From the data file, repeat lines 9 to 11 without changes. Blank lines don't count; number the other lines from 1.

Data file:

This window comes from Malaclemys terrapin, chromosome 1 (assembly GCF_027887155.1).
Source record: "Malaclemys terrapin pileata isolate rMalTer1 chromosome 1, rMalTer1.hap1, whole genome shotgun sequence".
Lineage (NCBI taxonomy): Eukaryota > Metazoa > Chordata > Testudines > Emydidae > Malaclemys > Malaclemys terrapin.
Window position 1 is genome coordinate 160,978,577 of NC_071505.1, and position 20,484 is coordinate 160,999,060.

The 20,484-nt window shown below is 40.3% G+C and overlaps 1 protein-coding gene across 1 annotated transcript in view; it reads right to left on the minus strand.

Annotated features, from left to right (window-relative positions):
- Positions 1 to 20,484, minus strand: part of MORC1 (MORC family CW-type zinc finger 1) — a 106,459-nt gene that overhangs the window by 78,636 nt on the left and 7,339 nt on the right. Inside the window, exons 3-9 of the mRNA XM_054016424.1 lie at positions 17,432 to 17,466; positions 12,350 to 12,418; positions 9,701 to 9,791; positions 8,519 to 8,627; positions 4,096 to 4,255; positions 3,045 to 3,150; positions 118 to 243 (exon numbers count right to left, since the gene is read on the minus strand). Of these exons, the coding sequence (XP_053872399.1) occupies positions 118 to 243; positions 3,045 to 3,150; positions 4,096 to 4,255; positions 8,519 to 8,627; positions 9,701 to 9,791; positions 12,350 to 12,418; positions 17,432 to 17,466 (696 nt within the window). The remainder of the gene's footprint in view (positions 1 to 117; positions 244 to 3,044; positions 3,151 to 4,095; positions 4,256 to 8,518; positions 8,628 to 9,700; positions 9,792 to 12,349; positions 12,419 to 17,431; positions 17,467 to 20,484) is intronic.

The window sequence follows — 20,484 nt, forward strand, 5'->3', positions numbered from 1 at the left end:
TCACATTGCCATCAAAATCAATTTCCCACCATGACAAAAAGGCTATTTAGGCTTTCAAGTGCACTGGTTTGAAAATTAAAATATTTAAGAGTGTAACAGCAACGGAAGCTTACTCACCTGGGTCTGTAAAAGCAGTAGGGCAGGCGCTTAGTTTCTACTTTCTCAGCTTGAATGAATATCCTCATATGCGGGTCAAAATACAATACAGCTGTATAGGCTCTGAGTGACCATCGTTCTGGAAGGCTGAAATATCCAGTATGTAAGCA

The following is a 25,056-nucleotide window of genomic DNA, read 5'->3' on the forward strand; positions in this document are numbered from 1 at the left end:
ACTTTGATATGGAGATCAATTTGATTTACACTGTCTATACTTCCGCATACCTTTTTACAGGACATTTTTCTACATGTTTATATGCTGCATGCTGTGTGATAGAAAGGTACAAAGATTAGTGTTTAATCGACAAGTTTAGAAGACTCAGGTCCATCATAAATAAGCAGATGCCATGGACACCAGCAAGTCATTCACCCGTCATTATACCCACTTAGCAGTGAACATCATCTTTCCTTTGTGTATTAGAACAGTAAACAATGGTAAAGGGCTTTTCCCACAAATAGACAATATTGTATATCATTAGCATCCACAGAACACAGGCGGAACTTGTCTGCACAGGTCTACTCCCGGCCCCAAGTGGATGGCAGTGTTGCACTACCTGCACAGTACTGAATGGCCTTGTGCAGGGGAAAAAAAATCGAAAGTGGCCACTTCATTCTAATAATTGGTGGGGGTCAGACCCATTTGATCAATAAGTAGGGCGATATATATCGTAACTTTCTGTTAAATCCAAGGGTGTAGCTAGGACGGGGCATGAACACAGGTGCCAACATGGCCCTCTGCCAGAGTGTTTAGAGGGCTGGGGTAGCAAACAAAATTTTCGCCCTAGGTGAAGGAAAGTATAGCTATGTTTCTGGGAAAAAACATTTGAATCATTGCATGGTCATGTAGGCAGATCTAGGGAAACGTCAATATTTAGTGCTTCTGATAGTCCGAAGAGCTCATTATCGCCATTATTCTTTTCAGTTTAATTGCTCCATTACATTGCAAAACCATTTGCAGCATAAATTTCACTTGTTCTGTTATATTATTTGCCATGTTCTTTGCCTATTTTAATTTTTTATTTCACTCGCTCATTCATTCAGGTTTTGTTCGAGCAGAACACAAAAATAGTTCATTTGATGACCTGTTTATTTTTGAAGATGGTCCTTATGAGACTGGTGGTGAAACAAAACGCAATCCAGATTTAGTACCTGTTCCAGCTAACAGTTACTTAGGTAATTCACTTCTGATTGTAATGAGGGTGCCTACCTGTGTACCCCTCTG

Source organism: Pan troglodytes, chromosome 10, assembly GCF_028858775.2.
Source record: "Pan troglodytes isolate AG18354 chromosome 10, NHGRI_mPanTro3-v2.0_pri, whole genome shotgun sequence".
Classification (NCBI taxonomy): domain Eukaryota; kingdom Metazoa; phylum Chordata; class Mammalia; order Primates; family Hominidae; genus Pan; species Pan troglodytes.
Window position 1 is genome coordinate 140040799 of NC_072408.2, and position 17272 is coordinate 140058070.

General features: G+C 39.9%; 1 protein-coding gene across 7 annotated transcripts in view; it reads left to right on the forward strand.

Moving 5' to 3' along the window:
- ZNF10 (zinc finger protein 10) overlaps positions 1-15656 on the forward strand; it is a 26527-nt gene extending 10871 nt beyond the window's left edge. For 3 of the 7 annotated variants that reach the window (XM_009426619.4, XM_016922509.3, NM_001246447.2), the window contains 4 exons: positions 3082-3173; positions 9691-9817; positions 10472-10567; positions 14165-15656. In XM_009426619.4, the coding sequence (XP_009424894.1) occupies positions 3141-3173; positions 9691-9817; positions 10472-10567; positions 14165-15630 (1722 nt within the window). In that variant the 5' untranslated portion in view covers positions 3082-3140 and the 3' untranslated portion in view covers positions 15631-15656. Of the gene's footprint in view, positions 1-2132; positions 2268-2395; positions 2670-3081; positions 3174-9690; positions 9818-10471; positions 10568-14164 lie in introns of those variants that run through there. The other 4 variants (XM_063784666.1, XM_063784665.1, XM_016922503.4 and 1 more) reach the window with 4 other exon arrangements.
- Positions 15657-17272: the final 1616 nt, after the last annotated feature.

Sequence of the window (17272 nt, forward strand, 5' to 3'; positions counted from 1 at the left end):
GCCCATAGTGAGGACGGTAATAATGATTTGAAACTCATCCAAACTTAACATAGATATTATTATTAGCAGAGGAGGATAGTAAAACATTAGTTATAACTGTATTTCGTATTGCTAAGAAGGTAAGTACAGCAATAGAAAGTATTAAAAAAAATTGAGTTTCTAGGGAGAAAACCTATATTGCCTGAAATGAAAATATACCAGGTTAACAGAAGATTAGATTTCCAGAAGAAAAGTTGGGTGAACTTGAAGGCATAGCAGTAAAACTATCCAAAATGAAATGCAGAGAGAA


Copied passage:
TCACATTGCCATCAAAATCAATTTCCCACCATGACAAAAAGGCTATTTAGGCTTTCAAGTGCACTGGTTTGAAAATTAAAATATTTAAGAGTGTAACAGCAACGGAAGCTTACTCACCTGGGTCTGTAAAAGCAGTAGGGCAGGCGCTTAGTTTCTACTTTCTCAGCTTGAATGAATATCCTCATATGCGGGTCAAAATACAATACAGCTGTATAGGCTCTGAGTGACCATCGTTCTGGAAGGCTGAAATATCCAGTATGTAAGCA

The following is a 25,056-nucleotide window of genomic DNA, read 5'->3' on the forward strand; positions in this document are numbered from 1 at the left end:
ACTTTGATATGGAGATCAATTTGATTTACACTGTCTATACTTCCGCATACCTTTTTACAGGACATTTTTCTACATGTTTATATGCTGCATGCTGTGTGATAGAAAGGTACAAAGATTAGTGTTTAATCGACAAGTTTAGAAGACTCAGGTCCATCATAAATAAGCAGATGCCATGGACACCAGCAAGTCATTCACCCGTCATTATACCCACTTAGCAGTGAACATCATCTTTCCTTTGTGTATTAGAACAGTAAACAATGGTAAAGGGCTTTTCCCACAAATAGACAATATTGTATATCATTAGCATCCACAGAACACAGGCGGAACTTGTCTGCACAGGTCTACTCCCGGCCCCAAGTGGATGGCAGTGTTGCACTACCTGCACAGTACTGAATGGCCTTGTGCAGGGGAAAAAAAATCGAAAGTGGCCACTTCATTCTAATAATTGGTGGGGGTCAGACCCATTTGATCAATAAGTAGGGCGATATATATCGTAACTTTCTGTTAAATCCAAGGGTGTAGCTAGGACGGGGCATGAACACAGGTGCCAACATGGCCCTCTGCCAGAGTGTTTAGAGGGCTGGGGTAGCAAACAAAATTTTCGCCCTAGGTGAAGGAAAGTATAGCTATGTTTCTGGGAAAAAACATTTGAATCATTGCATGGTCATGTAGGCAGATCTAGGGAAACGTCAATATTTAGTGCTTCTGATAGTCCGAAGAGCTCATTATCGCCATTATTCTTTTCAGTTTAATTGCTCCATTACATTGCAAAACCATTTGCAGCATAAATTTCACTTGTTCTGTTATATTATTTGCCATGTTCTTTGCCTATTTTAATTTTTTATTTCACTCGCTCATTCATTCAGGTTTTGTTCGAGCAGAACACAAAAATAGTTCATTTGATGACCTGTTTATTTTTGAAGATGGTCCTTATGAGACTGGTGGTGAAACAAAACGCAATCCAGATTTAGTACCTGTTCCAGCTAACAGTTACTTAGGTAATTCACTTCTGATTGTAATGAGGGTGCCTACCTGTGTACCCCTCTG